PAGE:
G Heav nights are like mixers for the hungry, drunk, and exhausted, uniting whoever has a reason to be out late around the shared goal of a delicious bite. The store is crowded and disorganized in clumps of cliques. Half-lucid students struggle to multitask between engaging in their slurred conversations and listening to the stream of orders being called out. Swirling through the room is the communal, wide-eyed anticipation of the first bite of a really great sandwich, a release of nearly orgasmic satisfaction.
Fostering an even greater sense of community are friendships between students and employees. These are rare relationships between Yale students and New Haven locals that have a decidedly friendly dynamic at their core, not that of customer and a patron.
Lila Salazar (SY ‘26) shared her friendship with G Heav employees, explaining, “Every time I go in, I know that I can catch up with Claudio, speaking to him in Spanish like I would to anyone back at home. It makes [G Heav] more of a part of my community.” Almost always in Spanish, these are meaningful conversations that deepen the G Heav experience for the many students who have them. The melodic ring of Spanish dialogue makes students (especially those with Hispanic and Latinx backgrounds) feel at home. And it’s a break from the de facto quarantine of Yale students from the greater New Haven community.
In contrast with the more brief, transactional interactions during the day, these customer-employee conversations are longer and more personal. Perhaps this distinction is thanks to students’ social lubrication at night or maybe the absence of a manager to deter workers from casual conversation. Lila suggested it was the former, mentioning, “I only ever really talk to [employees] at night. Maybe it’s just kind of being broken down by the day that makes me more readily accepting of human connection.” Either way, late in the evening is when these friendships and conversations flourish, adding a unique charm to the store that hosts them.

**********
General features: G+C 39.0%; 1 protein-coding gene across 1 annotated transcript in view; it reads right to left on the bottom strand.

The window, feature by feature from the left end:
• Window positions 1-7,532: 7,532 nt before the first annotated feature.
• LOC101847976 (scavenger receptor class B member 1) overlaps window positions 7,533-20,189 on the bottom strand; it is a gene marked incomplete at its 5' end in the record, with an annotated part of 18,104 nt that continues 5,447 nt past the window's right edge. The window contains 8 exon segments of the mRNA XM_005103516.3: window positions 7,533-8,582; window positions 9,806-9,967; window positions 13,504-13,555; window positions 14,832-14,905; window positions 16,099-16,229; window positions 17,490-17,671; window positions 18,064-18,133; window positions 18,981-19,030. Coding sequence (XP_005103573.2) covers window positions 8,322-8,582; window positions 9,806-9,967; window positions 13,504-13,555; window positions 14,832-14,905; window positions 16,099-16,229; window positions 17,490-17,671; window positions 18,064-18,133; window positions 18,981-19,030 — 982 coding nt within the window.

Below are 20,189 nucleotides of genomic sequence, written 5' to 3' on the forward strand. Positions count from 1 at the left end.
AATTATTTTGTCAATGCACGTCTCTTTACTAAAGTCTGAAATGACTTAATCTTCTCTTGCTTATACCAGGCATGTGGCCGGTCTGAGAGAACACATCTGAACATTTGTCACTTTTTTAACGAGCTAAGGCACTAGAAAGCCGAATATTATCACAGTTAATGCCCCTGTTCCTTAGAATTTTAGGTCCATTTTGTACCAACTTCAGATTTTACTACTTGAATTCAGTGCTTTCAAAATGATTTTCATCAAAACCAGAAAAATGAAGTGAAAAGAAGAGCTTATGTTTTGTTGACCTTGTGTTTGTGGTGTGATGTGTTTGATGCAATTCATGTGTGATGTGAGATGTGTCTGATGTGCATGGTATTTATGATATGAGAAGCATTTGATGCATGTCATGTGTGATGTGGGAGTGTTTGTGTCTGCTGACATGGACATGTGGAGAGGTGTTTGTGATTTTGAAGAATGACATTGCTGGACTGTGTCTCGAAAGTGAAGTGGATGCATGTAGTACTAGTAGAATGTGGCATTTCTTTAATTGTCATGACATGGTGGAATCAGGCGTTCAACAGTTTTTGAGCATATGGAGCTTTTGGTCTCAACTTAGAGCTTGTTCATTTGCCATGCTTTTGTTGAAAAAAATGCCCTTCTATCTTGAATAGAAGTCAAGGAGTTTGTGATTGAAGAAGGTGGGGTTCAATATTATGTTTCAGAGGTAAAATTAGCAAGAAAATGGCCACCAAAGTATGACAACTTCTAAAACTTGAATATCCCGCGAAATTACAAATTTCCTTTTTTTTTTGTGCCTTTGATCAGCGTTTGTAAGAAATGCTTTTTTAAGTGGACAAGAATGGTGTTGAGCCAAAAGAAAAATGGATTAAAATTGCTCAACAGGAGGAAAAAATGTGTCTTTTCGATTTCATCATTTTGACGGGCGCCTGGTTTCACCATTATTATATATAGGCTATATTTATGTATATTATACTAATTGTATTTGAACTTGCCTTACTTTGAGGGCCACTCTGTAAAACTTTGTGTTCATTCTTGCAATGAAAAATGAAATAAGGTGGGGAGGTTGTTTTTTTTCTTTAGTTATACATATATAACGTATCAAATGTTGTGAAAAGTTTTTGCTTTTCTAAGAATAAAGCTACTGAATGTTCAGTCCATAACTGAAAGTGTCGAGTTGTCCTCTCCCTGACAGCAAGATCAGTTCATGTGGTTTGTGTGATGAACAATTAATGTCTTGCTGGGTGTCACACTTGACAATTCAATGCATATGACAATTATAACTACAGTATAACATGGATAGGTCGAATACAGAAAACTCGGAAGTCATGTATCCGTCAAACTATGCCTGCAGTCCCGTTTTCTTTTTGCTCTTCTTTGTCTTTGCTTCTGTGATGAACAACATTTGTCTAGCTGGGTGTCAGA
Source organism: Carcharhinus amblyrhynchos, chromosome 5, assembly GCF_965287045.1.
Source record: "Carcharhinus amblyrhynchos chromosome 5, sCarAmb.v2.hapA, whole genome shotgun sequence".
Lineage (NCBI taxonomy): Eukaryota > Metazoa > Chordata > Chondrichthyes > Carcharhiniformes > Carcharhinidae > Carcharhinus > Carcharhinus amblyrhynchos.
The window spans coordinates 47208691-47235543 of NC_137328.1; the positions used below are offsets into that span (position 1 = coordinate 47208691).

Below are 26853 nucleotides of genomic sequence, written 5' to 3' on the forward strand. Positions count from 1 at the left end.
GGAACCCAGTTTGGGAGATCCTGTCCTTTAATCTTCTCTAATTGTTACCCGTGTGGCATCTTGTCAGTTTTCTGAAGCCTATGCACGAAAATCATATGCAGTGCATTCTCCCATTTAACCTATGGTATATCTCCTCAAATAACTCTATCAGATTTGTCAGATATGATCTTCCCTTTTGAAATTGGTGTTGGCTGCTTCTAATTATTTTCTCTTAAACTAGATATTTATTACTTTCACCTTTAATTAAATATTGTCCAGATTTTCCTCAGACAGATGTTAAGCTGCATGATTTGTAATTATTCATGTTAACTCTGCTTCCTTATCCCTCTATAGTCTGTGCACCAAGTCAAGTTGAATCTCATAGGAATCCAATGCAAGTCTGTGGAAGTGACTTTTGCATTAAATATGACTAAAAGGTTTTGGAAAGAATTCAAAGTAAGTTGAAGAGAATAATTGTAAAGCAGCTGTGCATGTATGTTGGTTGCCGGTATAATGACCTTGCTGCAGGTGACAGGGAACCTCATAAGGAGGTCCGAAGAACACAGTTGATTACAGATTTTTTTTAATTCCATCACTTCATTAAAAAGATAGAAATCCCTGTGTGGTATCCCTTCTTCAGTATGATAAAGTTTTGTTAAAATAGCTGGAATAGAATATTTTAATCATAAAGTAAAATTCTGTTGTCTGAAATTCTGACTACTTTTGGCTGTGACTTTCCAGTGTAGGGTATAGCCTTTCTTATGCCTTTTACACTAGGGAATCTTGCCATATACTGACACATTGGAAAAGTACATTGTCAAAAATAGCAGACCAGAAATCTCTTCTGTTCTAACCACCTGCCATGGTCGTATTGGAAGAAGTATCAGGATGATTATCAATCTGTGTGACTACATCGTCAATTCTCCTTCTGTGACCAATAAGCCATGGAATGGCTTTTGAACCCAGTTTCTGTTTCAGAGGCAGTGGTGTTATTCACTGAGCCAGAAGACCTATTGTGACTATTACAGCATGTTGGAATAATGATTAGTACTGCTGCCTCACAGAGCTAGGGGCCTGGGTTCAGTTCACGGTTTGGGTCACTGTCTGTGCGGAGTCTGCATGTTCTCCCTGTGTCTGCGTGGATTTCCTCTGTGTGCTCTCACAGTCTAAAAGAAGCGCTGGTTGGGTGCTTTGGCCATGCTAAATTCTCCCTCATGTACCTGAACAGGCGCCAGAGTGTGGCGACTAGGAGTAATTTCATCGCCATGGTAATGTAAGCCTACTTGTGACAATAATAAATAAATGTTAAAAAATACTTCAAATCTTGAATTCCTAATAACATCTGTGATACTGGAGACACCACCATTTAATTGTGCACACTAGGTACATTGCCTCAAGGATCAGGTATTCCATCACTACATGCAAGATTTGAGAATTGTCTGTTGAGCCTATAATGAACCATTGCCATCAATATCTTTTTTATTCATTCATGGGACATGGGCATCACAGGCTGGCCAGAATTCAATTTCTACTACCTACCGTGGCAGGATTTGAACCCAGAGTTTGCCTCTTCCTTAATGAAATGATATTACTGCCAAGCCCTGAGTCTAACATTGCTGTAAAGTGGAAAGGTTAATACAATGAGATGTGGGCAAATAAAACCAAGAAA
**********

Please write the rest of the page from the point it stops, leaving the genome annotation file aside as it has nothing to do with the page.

This is the louder, more engaging, more alcoholic version of the daytime deli. It fosters relationships between customers and employees, and strengthens those between students. There’s something deliciously unrefined about students coming together, united in their inebriation and indulgence, bonded by their unhealthy intake. By morning, nobody will know how fucked up you were, how disgustingly caloric your sandwich was, or how loudly you talked shit about your suitemate. That is, nobody except the other people who were guilty of it too.
In the end, considering the varied experiences of the customers that walk through its doors, one cannot isolate the essence of G Heav. The name—a quick, communal, and confusingly unphonetic moniker—can refer to any number of the many faces of the deli.
It is the very nature of G Heav as a varied, flexible space that makes the fanfare it receives so widespread and reliable. Students looking for a calmer, quieter space can enjoy G Heav in the hours around noon; customers hoping for a quick, impersonal transaction can get that with a Snackpass order; those looking for the perfect answer to voracious munchies can find one in the snack aisle. Much like the sandwiches they provide, the G Heav experience is modular and customizable, catered to the tastes and intentions of the customer as they evolve throughout the day. What makes G Heav so special to Yale is not just the space, nor the food, nor the individuals working there; it is the personalized intersection of them all, coming together to form a dynamic hub for hungry students of all types, 24 hours a day.